On a good day, Sweeney has his picture taken 500 times. Although he’s not internationally known, he’s a celebrity in his own right in San Francisco. Sweeney is the legendary doorman, clad in a Beefeater costume, at the Sir Francis Drake Hotel on Powell Street. Everyone—from guests entering the hotel to tourists riding the cable car up Powell Street—wants to take a selfie with the bona fide star. For 41 years, Sweeney has greeted hotel goers, opening doors and handling luggage—all with a smile on his face and a ready joke. He loves his job today as much as he did when he started at age 19. “Being outside a historic hotel and having the cable cars come by right in front every nine minutes. It doesn’t get much better than that,” Sweeney says. “It’s just a great street to be on. I love it because every day is a new audience of people. Everybody is in a great mood.” He does admit that things have changed since 1976—“We didn’t deal with homeless when I started”—but he still believes SF, where he was born and raised, “is a great city.” An avid runner who is in spectacular shape, Sweeney is an integral part of the Sir Francis Drake experience. “It’s been unbelievable. I wouldn’t trade it for anything,” Sweeney says of the fanfare. There’s a Sweeney-Tini at the Starlight Room and another cocktail, the Sweeney Tom, at Scala’s Bistro. His face is on all 417 room keys as well as luggage tags, water bottles, posters and pins. He’s been in parades, on television shows and in commercials. Simply put, he’s a San Francisco icon.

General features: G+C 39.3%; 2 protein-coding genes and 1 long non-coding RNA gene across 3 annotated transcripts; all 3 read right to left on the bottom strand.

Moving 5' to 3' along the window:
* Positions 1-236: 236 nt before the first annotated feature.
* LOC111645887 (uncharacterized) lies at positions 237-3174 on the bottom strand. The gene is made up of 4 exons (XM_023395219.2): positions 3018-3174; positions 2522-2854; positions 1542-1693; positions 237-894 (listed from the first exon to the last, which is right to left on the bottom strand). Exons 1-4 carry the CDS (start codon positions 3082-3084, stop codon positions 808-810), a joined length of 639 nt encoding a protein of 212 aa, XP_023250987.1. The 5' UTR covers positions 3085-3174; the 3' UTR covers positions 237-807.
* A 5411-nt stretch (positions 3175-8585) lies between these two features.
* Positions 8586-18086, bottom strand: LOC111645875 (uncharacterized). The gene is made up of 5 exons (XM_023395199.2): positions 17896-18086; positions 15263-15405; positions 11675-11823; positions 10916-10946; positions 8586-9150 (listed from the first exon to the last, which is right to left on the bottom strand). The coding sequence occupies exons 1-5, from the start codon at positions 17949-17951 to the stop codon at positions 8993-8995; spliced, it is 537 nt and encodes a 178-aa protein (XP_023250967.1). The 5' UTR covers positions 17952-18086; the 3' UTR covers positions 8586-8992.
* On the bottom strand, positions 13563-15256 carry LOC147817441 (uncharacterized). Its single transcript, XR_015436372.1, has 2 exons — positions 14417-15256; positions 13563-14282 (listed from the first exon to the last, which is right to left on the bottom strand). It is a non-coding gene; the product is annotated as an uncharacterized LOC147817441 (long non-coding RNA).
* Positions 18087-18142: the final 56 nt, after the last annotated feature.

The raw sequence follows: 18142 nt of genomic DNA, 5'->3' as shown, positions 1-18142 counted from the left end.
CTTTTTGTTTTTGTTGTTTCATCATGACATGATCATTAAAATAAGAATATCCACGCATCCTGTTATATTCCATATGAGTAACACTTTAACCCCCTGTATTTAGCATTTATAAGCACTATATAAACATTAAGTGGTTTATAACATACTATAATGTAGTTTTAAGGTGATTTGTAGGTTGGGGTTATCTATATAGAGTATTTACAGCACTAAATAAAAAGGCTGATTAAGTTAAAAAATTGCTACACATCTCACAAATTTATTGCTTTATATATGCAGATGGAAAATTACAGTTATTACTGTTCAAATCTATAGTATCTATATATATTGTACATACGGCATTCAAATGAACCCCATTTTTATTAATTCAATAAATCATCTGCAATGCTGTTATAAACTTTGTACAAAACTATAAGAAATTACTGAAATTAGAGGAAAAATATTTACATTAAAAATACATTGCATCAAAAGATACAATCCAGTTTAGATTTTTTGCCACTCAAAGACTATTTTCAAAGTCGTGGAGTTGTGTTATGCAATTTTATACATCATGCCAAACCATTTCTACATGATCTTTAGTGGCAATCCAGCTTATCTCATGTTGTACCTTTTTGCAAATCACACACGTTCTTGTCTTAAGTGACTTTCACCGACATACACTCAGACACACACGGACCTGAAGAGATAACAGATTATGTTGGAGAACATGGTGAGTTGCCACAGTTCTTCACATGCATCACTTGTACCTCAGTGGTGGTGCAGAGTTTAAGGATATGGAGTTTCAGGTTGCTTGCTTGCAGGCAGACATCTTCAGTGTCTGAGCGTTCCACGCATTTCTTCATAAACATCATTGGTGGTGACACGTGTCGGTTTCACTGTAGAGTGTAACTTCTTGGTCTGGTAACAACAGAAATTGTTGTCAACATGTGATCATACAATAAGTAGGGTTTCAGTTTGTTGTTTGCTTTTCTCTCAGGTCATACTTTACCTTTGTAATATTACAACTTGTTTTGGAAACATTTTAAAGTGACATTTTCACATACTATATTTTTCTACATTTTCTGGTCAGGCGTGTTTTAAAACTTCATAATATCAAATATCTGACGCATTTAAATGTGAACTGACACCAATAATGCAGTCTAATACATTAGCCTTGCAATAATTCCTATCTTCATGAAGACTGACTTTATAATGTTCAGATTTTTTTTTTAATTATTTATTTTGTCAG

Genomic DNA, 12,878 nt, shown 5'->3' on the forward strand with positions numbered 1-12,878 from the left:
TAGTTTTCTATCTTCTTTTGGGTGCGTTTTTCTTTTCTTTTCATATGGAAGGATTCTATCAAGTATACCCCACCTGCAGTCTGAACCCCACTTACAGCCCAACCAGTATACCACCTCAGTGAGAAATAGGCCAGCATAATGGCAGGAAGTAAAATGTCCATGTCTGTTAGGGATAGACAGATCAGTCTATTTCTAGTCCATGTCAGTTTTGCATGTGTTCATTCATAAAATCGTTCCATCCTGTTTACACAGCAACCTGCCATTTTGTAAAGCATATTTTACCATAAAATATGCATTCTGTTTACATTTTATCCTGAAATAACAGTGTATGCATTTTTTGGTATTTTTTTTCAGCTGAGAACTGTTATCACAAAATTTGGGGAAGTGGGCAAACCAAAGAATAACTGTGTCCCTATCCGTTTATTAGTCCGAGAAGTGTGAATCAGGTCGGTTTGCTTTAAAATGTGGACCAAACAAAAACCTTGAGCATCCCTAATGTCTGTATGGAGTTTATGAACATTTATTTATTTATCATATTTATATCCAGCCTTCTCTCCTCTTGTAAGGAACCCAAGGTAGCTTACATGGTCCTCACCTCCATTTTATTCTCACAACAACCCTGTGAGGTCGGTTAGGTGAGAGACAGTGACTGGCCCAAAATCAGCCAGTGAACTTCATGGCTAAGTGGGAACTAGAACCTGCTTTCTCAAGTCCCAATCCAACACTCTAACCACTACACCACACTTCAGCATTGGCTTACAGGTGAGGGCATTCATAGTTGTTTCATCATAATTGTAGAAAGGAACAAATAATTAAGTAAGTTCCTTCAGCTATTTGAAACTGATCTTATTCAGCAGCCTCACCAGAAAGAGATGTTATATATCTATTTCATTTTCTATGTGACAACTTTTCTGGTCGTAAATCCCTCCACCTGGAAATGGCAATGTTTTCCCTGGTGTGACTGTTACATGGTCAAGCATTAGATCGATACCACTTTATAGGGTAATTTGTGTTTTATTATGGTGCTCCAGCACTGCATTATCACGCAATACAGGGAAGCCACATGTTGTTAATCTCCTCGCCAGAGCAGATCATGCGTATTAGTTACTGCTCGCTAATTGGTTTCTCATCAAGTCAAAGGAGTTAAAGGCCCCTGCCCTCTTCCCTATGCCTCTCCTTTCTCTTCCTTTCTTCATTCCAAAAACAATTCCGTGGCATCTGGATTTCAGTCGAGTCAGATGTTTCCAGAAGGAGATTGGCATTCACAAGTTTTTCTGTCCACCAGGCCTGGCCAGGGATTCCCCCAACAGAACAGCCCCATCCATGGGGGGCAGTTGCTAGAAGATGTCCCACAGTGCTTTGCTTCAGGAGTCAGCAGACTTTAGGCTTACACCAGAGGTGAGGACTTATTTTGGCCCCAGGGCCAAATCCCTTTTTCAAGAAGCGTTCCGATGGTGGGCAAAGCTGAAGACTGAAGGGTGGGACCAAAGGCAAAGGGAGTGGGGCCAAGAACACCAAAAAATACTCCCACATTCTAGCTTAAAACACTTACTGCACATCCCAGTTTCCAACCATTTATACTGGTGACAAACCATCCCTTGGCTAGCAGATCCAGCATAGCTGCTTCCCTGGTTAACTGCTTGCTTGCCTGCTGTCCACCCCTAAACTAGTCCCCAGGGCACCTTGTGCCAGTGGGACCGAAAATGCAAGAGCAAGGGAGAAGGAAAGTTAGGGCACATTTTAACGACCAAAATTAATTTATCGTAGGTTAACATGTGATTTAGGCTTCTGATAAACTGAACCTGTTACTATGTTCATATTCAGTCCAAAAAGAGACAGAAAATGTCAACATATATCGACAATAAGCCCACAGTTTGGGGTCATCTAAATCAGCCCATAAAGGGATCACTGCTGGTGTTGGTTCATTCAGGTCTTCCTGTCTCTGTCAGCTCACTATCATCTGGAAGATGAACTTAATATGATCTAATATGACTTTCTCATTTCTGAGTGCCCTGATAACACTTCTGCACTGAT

Paul McManus, Cow Hollow